Africawings From United States of America, joined Dec 2004, 110 posts, RR: 0 Posted (6 years 11 months 3 weeks 3 days 10 hours ago) and read 2168 times:
Given the recent statements from Qantas saying they can't use a 777LR year round due to its limited range and ETOPS requirements, I was wondering if there is a market for a new 747-8SP aircraft that has a shorter fuselage holding say 280 passengers with an 11,000 mile range and can operate from London to Sydney both ways year round.
KELPkid From United States of America, joined Nov 2005, 6224 posts, RR: 4
Reply 1, posted (6 years 11 months 3 weeks 3 days 10 hours ago) and read 2167 times:
I understand EK was rather dissapoined with Boeing for going for the longer proposed length of the 747-8i fuselage...one wonders if a shorter-length fuse would b in the works...it would give EK the range boost they would be looking for in such an aircraft
Celebrating the birth of KELPkidJR on August 5, 2009 :-)
Prebennorholm From Denmark, joined Mar 2000, 6234 posts, RR: 54
Reply 4, posted (6 years 11 months 3 weeks 3 days 3 hours ago) and read 2064 times:
With the current fuel prices I doubt a 748SP very much. I also doubt much more sales of planes like 772LR.
At such ultra long rance flights the fuel burn tend to be up to 10 tonnes for each ton of payload. That way by far the major part of fuel is burned just for transporting fuel.
When fuel costs are a high percentage of the total operating costs, then a fuel stop on those very long range flights make more economic sense. That will affect the fares on ultra long range flights more per seat mile than shorter flights.
That will reduce the market for ultra long range planes.
On a maximum range flight for a 772LR the total fuel bill one way is with current fuel prices around $100,000, which with average load factor translates to $500 per occupied seat or $1,000 for a return ticket.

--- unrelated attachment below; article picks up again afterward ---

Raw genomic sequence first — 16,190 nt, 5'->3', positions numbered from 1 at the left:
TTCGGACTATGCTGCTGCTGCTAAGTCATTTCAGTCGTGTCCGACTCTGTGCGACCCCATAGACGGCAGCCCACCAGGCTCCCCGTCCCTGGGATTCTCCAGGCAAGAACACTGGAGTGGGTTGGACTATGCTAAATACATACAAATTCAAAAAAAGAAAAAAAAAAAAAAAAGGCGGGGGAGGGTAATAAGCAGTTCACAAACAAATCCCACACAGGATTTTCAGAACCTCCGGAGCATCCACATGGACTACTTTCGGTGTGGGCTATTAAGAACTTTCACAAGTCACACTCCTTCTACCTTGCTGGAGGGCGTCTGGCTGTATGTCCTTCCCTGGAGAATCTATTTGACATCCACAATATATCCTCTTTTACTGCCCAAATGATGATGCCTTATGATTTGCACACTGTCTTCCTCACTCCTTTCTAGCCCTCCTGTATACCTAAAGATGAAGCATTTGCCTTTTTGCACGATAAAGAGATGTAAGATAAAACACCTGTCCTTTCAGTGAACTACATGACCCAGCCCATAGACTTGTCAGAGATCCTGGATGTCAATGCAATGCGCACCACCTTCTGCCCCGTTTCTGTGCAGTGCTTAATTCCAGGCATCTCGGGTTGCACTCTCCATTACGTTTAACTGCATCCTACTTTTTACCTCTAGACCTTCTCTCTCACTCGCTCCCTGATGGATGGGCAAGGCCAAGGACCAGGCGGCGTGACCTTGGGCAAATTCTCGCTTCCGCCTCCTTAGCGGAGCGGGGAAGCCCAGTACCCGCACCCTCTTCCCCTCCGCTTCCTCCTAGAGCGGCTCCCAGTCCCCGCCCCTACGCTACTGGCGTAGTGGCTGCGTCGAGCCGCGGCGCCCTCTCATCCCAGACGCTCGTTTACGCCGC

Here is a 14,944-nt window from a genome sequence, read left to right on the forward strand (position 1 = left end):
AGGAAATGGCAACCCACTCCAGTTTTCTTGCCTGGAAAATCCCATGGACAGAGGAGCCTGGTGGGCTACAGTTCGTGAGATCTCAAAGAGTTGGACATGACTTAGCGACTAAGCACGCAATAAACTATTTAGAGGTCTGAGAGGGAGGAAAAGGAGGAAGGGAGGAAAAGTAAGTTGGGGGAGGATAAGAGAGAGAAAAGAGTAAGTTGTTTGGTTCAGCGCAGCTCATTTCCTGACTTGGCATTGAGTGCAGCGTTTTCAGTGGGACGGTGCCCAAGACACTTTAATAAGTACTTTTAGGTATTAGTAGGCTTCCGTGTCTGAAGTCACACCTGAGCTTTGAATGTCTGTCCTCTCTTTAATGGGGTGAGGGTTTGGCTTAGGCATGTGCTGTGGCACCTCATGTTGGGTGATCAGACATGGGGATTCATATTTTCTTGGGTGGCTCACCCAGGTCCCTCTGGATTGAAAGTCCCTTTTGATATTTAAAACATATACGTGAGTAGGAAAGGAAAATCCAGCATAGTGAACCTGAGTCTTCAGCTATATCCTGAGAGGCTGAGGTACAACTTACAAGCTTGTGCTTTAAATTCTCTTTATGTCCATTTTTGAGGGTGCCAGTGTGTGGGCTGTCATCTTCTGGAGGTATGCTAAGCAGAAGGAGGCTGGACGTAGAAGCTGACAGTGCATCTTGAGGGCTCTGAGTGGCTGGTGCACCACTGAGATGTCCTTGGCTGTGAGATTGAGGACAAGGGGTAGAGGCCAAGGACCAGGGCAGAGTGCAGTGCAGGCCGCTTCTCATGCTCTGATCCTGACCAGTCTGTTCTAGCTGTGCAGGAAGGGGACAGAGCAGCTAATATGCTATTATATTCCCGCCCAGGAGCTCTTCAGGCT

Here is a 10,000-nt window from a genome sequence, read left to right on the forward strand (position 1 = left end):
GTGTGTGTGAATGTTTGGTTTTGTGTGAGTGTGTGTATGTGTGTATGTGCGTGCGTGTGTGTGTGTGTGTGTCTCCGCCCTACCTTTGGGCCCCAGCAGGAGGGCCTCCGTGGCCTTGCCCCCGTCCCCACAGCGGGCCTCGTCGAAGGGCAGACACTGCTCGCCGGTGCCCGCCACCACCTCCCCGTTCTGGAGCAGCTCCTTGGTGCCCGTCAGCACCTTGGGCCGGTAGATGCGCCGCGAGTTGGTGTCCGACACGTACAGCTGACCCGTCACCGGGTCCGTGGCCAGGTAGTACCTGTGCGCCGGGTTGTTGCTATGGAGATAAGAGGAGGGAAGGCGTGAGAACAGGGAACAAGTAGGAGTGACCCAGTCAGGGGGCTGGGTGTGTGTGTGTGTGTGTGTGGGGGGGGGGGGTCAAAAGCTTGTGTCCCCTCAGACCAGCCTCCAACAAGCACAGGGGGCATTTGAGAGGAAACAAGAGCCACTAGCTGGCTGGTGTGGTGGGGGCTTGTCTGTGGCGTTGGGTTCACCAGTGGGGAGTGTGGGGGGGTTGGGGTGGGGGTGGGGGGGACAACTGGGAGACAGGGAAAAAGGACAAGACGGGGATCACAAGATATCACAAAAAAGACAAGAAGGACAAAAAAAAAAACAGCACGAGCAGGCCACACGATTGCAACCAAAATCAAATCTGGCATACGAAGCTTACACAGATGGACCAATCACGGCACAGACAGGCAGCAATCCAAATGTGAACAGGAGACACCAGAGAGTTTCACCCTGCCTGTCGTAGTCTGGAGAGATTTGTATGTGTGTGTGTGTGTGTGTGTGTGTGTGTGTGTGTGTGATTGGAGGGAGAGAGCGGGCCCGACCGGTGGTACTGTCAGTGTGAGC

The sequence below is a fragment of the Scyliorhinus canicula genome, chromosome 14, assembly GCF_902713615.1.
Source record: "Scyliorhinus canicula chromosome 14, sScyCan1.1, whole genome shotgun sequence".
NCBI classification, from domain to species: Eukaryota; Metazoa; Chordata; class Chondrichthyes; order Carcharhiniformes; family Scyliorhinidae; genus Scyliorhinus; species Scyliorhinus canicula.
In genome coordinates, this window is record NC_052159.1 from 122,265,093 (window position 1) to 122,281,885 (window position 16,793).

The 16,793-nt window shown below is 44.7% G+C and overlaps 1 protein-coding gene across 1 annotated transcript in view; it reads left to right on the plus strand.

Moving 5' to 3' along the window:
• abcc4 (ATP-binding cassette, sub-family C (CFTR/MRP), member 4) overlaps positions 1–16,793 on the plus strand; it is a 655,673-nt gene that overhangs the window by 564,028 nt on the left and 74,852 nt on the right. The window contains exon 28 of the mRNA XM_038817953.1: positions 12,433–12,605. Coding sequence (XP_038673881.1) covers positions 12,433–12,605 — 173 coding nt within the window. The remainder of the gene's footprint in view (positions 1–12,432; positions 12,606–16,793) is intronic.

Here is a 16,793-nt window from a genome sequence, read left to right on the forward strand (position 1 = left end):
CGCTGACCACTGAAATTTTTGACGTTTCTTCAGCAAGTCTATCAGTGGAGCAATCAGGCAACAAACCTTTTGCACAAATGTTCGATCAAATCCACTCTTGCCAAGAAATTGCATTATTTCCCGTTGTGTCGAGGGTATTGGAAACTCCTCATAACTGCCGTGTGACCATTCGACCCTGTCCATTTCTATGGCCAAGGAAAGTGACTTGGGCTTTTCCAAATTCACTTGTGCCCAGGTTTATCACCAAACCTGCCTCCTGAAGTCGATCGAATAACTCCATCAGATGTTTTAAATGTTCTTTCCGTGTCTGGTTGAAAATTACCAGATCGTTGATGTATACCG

An alternative could be using a 773 or 773ER with a fuel stop. That would add roughly two hours to the one way travel time. The 773 would use some more fuel for an extra take-off, but save that again on never having to deal with a full fuel load.
It would take along 100 more seats for roughtly the same total fuel consumption.
That will mean a fuel cost disadvantage in the region of $300 per pax for the non-stop roundtrip flight. How much people are willing to pay that amount for avoiding two stopovers and 4 additional travel hours? Some are, but fewer than a few years ago when the fuel cost disadvantage was $100 or so.
The $100 saving would probably be almost eliminated by less landing fees, reduced wear on tires and brakes, etc. But the $300 savings would not.
Always keep your number of landings equal to your number of take-offs, Preben Norholm
SCAT15F From United States of America, joined Feb 2007, 402 posts, RR: 0
Reply 5, posted (6 years 11 months 3 weeks 2 days 23 hours ago) and read 2020 times:
A 747-8I shrunk to the original SP length of 184 Ft but with the 747-400 upper deck (20-40 more pax) and use of the crown space (12 more pax) would be able to seat about 325 in a 3-class arrangement, and with a max TOW of about 775,000lb it would in theory be able to carry that payload about 9,800 nm; with the same thrust ratings as the regular 748I, I believe it could do it at a speed of mach .89-.90 and an altitude of 45-48,000 ft. It would also have the climb performance of a 757-200.
It would of course, be a niche aircraft with maybe 100-150 orders.
Remember, the 777-200LR can only do the 9420 nm range with the 3 aux fuel tanks, which means less payload than normal, and no one has even ordered that option yet, so the "current" range is more like 8900 nm.